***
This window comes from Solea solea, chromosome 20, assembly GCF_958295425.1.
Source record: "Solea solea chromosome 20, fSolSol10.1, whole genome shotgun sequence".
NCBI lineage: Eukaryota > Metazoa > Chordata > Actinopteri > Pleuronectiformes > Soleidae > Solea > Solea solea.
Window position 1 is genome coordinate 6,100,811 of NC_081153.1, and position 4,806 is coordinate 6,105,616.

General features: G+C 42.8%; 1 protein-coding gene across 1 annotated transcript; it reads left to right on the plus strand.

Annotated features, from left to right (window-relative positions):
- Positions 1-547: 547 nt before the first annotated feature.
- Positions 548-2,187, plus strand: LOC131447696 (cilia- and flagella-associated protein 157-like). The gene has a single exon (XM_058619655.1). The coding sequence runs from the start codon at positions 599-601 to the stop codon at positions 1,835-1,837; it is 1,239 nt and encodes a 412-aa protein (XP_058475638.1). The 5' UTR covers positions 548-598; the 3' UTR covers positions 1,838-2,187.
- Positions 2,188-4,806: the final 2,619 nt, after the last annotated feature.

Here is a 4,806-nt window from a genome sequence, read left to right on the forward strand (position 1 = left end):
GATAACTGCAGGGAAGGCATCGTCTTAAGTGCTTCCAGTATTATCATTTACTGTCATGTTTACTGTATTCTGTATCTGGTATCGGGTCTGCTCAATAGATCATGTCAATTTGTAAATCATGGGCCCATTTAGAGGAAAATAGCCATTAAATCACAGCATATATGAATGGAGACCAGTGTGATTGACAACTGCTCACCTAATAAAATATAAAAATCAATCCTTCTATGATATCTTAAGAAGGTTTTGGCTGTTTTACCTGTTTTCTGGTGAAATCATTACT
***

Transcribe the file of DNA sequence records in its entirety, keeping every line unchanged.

This window comes from Solea solea, chromosome 20, assembly GCF_958295425.1.
Source record: "Solea solea chromosome 20, fSolSol10.1, whole genome shotgun sequence".
NCBI lineage: Eukaryota > Metazoa > Chordata > Actinopteri > Pleuronectiformes > Soleidae > Solea > Solea solea.
Window position 1 is genome coordinate 6,100,811 of NC_081153.1, and position 4,806 is coordinate 6,105,616.

General features: G+C 42.8%; 1 protein-coding gene across 1 annotated transcript; it reads left to right on the plus strand.

Annotated features, from left to right (window-relative positions):
- Positions 1-547: 547 nt before the first annotated feature.
- Positions 548-2,187, plus strand: LOC131447696 (cilia- and flagella-associated protein 157-like). The gene has a single exon (XM_058619655.1). The coding sequence runs from the start codon at positions 599-601 to the stop codon at positions 1,835-1,837; it is 1,239 nt and encodes a 412-aa protein (XP_058475638.1). The 5' UTR covers positions 548-598; the 3' UTR covers positions 1,838-2,187.
- Positions 2,188-4,806: the final 2,619 nt, after the last annotated feature.

Here is a 4,806-nt window from a genome sequence, read left to right on the forward strand (position 1 = left end):
GATAACTGCAGGGAAGGCATCGTCTTAAGTGCTTCCAGTATTATCATTTACTGTCATGTTTACTGTATTCTGTATCTGGTATCGGGTCTGCTCAATAGATCATGTCAATTTGTAAATCATGGGCCCATTTAGAGGAAAATAGCCATTAAATCACAGCATATATGAATGGAGACCAGTGTGATTGACAACTGCTCACCTAATAAAATATAAAAATCAATCCTTCTATGATATCTTAAGAAGGTTTTGGCTGTTTTACCTGTTTTCTGGTGAAATCATTACT